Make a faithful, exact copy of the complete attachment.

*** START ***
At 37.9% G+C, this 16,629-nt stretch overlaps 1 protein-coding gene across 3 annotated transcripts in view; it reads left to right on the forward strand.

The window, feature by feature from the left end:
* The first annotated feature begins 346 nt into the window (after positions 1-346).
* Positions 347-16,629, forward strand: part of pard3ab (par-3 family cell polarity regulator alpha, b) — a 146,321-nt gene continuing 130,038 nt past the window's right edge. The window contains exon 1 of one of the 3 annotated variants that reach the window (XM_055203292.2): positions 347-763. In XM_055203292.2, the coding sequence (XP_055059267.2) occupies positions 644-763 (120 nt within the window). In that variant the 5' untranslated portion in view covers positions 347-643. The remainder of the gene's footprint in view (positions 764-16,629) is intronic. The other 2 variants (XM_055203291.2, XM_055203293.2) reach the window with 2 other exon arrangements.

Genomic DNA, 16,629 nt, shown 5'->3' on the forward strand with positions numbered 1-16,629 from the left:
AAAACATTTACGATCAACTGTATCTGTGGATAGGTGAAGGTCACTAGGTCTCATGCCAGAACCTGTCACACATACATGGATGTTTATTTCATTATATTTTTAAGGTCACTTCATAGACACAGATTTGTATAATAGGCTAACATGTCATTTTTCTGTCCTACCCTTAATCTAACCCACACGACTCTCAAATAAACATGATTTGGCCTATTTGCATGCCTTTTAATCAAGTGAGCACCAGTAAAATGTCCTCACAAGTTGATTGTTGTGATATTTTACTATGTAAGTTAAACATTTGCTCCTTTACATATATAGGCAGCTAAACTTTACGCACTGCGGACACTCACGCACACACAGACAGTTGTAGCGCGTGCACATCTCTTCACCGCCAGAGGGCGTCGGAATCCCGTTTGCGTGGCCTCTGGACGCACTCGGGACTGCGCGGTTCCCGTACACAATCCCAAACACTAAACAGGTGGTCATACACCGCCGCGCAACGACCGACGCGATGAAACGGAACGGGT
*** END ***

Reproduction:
At 37.9% G+C, this 16,629-nt stretch overlaps 1 protein-coding gene across 3 annotated transcripts in view; it reads left to right on the forward strand.

The window, feature by feature from the left end:
* The first annotated feature begins 346 nt into the window (after positions 1-346).
* Positions 347-16,629, forward strand: part of pard3ab (par-3 family cell polarity regulator alpha, b) — a 146,321-nt gene continuing 130,038 nt past the window's right edge. The window contains exon 1 of one of the 3 annotated variants that reach the window (XM_055203292.2): positions 347-763. In XM_055203292.2, the coding sequence (XP_055059267.2) occupies positions 644-763 (120 nt within the window). In that variant the 5' untranslated portion in view covers positions 347-643. The remainder of the gene's footprint in view (positions 764-16,629) is intronic. The other 2 variants (XM_055203291.2, XM_055203293.2) reach the window with 2 other exon arrangements.

Genomic DNA, 16,629 nt, shown 5'->3' on the forward strand with positions numbered 1-16,629 from the left:
AAAACATTTACGATCAACTGTATCTGTGGATAGGTGAAGGTCACTAGGTCTCATGCCAGAACCTGTCACACATACATGGATGTTTATTTCATTATATTTTTAAGGTCACTTCATAGACACAGATTTGTATAATAGGCTAACATGTCATTTTTCTGTCCTACCCTTAATCTAACCCACACGACTCTCAAATAAACATGATTTGGCCTATTTGCATGCCTTTTAATCAAGTGAGCACCAGTAAAATGTCCTCACAAGTTGATTGTTGTGATATTTTACTATGTAAGTTAAACATTTGCTCCTTTACATATATAGGCAGCTAAACTTTACGCACTGCGGACACTCACGCACACACAGACAGTTGTAGCGCGTGCACATCTCTTCACCGCCAGAGGGCGTCGGAATCCCGTTTGCGTGGCCTCTGGACGCACTCGGGACTGCGCGGTTCCCGTACACAATCCCAAACACTAAACAGGTGGTCATACACCGCCGCGCAACGACCGACGCGATGAAACGGAACGGGT